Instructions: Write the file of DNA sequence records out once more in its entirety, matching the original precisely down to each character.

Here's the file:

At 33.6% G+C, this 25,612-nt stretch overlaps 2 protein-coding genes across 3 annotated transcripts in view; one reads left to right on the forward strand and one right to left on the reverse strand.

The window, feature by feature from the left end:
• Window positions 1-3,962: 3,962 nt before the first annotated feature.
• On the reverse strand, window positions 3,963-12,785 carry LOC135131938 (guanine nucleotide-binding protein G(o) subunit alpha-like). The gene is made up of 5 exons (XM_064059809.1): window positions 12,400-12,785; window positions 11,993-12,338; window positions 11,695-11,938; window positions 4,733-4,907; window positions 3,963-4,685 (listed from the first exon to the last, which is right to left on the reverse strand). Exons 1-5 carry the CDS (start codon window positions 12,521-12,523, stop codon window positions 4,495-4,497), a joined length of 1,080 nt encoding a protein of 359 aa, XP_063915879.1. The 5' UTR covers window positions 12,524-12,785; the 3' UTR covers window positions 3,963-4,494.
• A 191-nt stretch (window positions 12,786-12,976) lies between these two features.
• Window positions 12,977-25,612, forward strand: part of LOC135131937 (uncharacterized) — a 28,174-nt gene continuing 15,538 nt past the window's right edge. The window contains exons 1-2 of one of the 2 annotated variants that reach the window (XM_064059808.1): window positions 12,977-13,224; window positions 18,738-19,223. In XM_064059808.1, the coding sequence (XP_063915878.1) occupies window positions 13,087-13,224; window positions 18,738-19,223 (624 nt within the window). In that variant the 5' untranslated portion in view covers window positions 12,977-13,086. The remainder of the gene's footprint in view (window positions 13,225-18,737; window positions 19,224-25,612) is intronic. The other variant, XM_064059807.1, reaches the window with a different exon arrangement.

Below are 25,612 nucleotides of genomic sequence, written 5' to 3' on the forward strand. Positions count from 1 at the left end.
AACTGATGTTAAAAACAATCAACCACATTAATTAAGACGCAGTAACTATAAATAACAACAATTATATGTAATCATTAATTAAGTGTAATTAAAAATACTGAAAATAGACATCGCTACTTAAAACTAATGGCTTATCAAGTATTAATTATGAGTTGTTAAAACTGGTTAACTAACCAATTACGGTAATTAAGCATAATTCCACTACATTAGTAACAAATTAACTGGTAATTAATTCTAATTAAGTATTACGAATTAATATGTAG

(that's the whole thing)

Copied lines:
At 33.6% G+C, this 25,612-nt stretch overlaps 2 protein-coding genes across 3 annotated transcripts in view; one reads left to right on the forward strand and one right to left on the reverse strand.

The window, feature by feature from the left end:
• Window positions 1-3,962: 3,962 nt before the first annotated feature.
• On the reverse strand, window positions 3,963-12,785 carry LOC135131938 (guanine nucleotide-binding protein G(o) subunit alpha-like). The gene is made up of 5 exons (XM_064059809.1): window positions 12,400-12,785; window positions 11,993-12,338; window positions 11,695-11,938; window positions 4,733-4,907; window positions 3,963-4,685 (listed from the first exon to the last, which is right to left on the reverse strand). Exons 1-5 carry the CDS (start codon window positions 12,521-12,523, stop codon window positions 4,495-4,497), a joined length of 1,080 nt encoding a protein of 359 aa, XP_063915879.1. The 5' UTR covers window positions 12,524-12,785; the 3' UTR covers window positions 3,963-4,494.
• A 191-nt stretch (window positions 12,786-12,976) lies between these two features.
• Window positions 12,977-25,612, forward strand: part of LOC135131937 (uncharacterized) — a 28,174-nt gene continuing 15,538 nt past the window's right edge. The window contains exons 1-2 of one of the 2 annotated variants that reach the window (XM_064059808.1): window positions 12,977-13,224; window positions 18,738-19,223. In XM_064059808.1, the coding sequence (XP_063915878.1) occupies window positions 13,087-13,224; window positions 18,738-19,223 (624 nt within the window). In that variant the 5' untranslated portion in view covers window positions 12,977-13,086. The remainder of the gene's footprint in view (window positions 13,225-18,737; window positions 19,224-25,612) is intronic. The other variant, XM_064059807.1, reaches the window with a different exon arrangement.

Below are 25,612 nucleotides of genomic sequence, written 5' to 3' on the forward strand. Positions count from 1 at the left end.
AACTGATGTTAAAAACAATCAACCACATTAATTAAGACGCAGTAACTATAAATAACAACAATTATATGTAATCATTAATTAAGTGTAATTAAAAATACTGAAAATAGACATCGCTACTTAAAACTAATGGCTTATCAAGTATTAATTATGAGTTGTTAAAACTGGTTAACTAACCAATTACGGTAATTAAGCATAATTCCACTACATTAGTAACAAATTAACTGGTAATTAATTCTAATTAAGTATTACGAATTAATATGTAG